Narendra Kumar v. Union of India

Fundamental Rights are those rights which are essential for the intellectual, moral, and spiritual development of citizens in India. In the current case, the petition was filed under Article 32 of the Constitution challenging the validity of the “Non-Ferrous Metal Control Order” issued by the Government of India as according to the petitioners, it violated the fundamental rights under Articles 14, 19(1)(f) and 19(1)(g) of the Indian Constitution. The case Narendra Kumar v. UOI decided by the Supreme Court on 3rd December 1959 is discussed hereafter.

In the Supreme Court of India

Case nameNarendra Kumar And Ors vs. Union of India And Ors
Citation1960 AIR 430: 1960 SCR (2) 375
Year of the case1959, decided on 3rd December 1959
BenchSinha J, Bhuvaneshwar P. (Cj), Imam, Syed Jaffer j., Kanpur, j.L., Wanchoo, K.N., Gupta, K.C. Das.
PetitionerNarendra Kumar and others
RespondentThe Union of India and others
Acts involvedEssential Commodities Act, 1955, s. 3- Non-ferrous Metal Control Order, 1958, Constitution of India
Important provisionsArticle 14, 19, 32 of the Indian Constitution

Introduction

According to Dr. B. R. Ambedkar, Article 32 is the “soul of the Constitution and very heart of it”. This Article makes the Supreme Court the defender and guarantor of the fundamental rights. The petition in the current case Narendra Kumar vs. Union of India[1]was filed under Article 32 for the enforcement of Fundamental Rights under Article 14, Article 19(1)(f), and 19(1)(g). The case was decided by the Constitutional Bench of 5 Judges namely K.C. Das Gupta, Bhuvaneshwar P Sinha. (CJ),  Syed Jaffer Imam, J.L. Kapur, K.N.Wanchoo. The case has been briefly discussed in the following part of the paper.

Background of the Case

The petition was filed under Article 32 of the Constitution for the enforcement of Fundamental rights conferred by Articles 14, Article 19(1)(f), and 19(1)(g). The three petitioners who had filed the petition thereof were dealers in imported copper and carried on their business at Jagadhri in the State of Punjab.

They had entered into contracts on different dates before April 3, 1958, for the purchase of copper with importers. Before they could take delivery, the Government of India in the exercise of its power under Section 3 of the Essential Commodities Act, 1955, issued “Non-Ferrous Metal Order”. This order was made applicable to the imported copper.

The petitioners contended that the clause 4 of Order read with principles specified in the letter of the 18th April violates the Article 19(1)(f) of the Constitution of India to acquire property and also the right conferred by Article 19(1)(g) to carry on trade, that these violations are not within the saving clause of Articles 19(5) and 19(6) of the Constitution of India and therefore are void. It was further contended by the petitioners that the fixation of price under clause 3 of the Order violates Article 19(1)(f) and 19(1)(g). Further, the principles specified in the communication are discriminatory towards the dealers and manufacturers and hence, it was contended that it violates Article 14 of the Constitution. The Supreme Court held that the petition partly failed and succeeded in part.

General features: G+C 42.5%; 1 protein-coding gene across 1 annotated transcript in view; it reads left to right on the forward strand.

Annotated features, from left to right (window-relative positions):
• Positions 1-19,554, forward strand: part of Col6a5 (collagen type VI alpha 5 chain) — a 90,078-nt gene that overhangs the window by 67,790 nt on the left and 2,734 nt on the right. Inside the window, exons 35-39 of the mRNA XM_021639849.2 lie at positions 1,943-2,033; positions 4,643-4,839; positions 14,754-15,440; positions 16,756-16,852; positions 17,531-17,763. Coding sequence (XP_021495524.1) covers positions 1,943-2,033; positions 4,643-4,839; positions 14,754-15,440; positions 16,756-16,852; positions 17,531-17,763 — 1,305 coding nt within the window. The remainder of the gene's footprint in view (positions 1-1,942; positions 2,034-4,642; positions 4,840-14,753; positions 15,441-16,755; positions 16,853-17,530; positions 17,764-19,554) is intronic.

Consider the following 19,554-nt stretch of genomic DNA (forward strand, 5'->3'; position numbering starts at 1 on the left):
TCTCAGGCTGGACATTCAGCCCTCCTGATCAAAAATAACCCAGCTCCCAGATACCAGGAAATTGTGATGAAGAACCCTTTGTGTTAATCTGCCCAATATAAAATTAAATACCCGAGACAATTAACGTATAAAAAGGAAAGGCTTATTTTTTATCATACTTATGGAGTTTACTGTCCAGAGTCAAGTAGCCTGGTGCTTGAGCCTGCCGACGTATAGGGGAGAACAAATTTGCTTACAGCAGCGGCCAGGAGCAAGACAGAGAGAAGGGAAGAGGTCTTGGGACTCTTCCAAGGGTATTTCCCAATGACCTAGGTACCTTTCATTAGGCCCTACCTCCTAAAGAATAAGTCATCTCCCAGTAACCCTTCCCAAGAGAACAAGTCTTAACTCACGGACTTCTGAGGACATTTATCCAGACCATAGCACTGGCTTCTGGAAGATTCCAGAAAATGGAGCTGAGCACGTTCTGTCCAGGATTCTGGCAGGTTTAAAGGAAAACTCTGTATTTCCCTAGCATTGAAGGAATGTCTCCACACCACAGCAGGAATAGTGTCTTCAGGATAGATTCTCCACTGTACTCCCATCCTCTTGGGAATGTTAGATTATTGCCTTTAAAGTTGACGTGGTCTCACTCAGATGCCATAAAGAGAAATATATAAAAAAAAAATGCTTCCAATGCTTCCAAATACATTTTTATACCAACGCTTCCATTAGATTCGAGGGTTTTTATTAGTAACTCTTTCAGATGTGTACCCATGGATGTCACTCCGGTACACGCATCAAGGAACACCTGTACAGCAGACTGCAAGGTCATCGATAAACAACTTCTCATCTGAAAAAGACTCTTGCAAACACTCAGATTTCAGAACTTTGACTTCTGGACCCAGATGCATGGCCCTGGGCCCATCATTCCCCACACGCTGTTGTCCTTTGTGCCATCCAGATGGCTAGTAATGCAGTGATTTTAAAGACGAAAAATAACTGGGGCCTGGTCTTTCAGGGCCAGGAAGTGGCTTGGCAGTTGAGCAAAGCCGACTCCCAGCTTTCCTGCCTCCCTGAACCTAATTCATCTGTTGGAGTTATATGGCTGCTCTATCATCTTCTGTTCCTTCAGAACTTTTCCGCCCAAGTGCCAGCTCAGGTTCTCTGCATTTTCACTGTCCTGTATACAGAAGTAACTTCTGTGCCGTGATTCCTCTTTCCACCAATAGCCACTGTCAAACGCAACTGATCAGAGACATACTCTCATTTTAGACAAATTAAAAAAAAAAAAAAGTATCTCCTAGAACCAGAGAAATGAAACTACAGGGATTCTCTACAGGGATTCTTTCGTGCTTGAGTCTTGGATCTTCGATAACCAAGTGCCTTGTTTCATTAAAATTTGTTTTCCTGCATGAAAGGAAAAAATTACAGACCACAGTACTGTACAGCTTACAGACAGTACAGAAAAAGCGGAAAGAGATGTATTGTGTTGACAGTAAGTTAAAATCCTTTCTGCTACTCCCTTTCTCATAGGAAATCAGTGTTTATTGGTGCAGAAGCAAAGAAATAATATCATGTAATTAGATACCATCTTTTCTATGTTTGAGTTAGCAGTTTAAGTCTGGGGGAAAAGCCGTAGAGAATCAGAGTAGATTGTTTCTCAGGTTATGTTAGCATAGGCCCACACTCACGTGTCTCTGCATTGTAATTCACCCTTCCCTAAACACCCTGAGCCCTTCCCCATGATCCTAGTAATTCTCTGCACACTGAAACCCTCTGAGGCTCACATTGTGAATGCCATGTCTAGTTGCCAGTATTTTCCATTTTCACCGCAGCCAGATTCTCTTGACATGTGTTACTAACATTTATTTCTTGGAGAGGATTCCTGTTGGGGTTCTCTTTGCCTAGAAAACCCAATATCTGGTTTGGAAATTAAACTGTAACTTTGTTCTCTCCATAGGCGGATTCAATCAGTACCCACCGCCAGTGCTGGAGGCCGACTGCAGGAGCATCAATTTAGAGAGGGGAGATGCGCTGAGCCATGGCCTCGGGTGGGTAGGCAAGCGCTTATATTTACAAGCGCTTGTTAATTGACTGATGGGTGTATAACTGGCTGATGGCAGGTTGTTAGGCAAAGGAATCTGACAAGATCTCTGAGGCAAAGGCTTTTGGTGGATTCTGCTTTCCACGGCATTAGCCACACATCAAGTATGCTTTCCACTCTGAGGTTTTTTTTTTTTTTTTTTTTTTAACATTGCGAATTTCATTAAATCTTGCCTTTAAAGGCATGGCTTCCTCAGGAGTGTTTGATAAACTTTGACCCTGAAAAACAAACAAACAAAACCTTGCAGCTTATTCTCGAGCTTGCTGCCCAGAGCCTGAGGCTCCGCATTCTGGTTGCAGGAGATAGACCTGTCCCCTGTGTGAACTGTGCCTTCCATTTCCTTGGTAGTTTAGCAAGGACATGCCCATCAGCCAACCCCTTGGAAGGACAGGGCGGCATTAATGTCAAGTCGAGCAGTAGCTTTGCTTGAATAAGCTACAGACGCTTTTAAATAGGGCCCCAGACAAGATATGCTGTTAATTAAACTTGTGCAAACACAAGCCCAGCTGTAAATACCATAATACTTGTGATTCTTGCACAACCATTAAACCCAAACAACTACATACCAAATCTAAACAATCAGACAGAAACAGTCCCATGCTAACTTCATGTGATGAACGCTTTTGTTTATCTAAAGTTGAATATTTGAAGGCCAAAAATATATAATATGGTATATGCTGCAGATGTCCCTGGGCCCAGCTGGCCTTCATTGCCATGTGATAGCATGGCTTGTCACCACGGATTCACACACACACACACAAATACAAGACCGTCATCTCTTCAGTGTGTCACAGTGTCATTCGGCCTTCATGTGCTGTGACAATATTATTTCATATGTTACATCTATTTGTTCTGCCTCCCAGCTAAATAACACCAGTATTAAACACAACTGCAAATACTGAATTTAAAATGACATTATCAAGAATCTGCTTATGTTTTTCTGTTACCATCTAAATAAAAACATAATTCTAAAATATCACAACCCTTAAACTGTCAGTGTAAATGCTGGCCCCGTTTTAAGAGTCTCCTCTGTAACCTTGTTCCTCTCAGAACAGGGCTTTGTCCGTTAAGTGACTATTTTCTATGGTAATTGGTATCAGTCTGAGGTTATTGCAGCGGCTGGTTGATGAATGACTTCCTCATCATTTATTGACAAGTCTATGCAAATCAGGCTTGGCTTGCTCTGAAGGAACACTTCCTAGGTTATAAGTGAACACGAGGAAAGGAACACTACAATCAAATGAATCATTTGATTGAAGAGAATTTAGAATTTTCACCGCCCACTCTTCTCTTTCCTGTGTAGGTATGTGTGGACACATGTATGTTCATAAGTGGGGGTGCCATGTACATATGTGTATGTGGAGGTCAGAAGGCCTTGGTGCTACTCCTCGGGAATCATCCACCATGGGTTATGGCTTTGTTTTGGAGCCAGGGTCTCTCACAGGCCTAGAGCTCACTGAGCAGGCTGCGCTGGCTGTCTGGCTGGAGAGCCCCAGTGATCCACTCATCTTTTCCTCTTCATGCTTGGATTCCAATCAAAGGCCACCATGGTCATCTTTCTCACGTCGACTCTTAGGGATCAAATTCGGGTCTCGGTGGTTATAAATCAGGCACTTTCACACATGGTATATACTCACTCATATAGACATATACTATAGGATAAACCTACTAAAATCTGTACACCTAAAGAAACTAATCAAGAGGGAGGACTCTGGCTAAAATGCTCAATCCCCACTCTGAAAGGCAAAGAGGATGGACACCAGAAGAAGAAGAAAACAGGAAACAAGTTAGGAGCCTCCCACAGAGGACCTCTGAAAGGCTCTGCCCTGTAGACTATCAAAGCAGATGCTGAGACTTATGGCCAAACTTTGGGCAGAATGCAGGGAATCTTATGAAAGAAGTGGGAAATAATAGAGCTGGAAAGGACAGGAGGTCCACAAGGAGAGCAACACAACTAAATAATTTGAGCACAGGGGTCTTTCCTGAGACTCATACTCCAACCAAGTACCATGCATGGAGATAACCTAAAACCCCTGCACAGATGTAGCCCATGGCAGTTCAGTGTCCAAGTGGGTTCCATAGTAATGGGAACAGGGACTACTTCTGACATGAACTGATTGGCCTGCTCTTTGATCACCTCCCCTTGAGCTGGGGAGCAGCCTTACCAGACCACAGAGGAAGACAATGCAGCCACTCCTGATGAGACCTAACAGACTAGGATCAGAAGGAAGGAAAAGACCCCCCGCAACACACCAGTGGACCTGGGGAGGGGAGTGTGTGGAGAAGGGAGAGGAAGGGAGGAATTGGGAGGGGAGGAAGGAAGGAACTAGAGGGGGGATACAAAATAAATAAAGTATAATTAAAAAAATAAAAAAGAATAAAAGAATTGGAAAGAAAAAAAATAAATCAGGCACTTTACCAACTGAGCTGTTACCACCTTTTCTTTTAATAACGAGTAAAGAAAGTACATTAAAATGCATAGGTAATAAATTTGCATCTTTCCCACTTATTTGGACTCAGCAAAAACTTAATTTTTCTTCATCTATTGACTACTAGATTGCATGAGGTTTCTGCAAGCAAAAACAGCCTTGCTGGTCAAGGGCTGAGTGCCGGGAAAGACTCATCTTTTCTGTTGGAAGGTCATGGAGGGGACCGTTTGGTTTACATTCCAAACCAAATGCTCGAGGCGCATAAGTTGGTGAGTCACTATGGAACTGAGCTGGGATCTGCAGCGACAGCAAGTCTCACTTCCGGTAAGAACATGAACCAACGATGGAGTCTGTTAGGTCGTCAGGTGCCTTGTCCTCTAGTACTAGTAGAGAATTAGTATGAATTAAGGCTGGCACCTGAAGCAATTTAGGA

Facts of the Case

  • On different dates before April 13, 1958, the petitioners entered into contracts of purchase of copper with ‘importers at Bombay and Calcutta, but before they could take delivery from the importers, the Government of India, in the exercise of its powers under Section 3 of the Essential Commodities Act, 1955, issued, the Non-ferrous Metal Control Order, 1958 on April 2, 1958.

The price was controlled by Clause 3 of the Order which provides in its first clause that “no person shall sell or purchase any non-ferrous metal at a price which exceeded the amount represented by an additional of 31/2% to its landed cost”, and in its second sub-clause that “no person shall purchase or offer to purchase from any person non-ferrous metal at a price higher than at which it is permissible for that other person to sell to him under sub-clause. While under Cl. 4 “no person shall acquire any non-ferrous metal except under and following a permit issued in this behalf by the controller following such principles as the Central Government may from time specify”.  

Clauses 5 & 6 of the order made it obligatory on the importers to notify quantities of non-ferrous metal imported and to maintain certain books of account, while the last clause i.e., clause 7 confers powers on the Controller to enter and search any premises to inspect any book or document and to seize any non-ferrous metal in certain circumstances.

  • No such principles, however, were published in the Gazette or laid before the two Houses of Parliament, though certain principles governing the issue of permits by the Controller were specified in a communication addressed by the Deputy Secretary to the Government of India dated April 18, 1958,  to the  Chief Industrial Adviser, under which the Controller could issue permits only to certain manufacturers and not to any dealer.
  • On April 14, 1958, the petitioners applied for permits to enable them to take delivery of the copper in respect of which they had entered into contracts, but the applications to grant permission were refused.
  • Thereupon, the petitioners filed a petition under Article 32 of the Constitution of India challenging the validity of the order refusing the grant of the permit as it infringes Article 14, 19(1)(f), and 19(1)(g).

Arguments Advanced

The petitioners contended, inter alia:

(1) that the fixation of the price under clause 3 of the Non-ferrous Metal Control Order, 1958 which had the effect of driving the dealer out of business in imported copper and similarly, clause 4 of the said Order read with the communication dated April 18, 1958, which had the effect of eliminating the  dealers from  the  trade-in  imported copper, contravened  Articles 19(1)(f) and 19(1)(g) of the Constitution, and  that such total elimination of the dealer amounting to the prohibition  of any exercise of the right to carry on the trade or to acquire property was not a mere restriction on the rights and was outside the saving provision of clauses (5) and (6) of Art 19,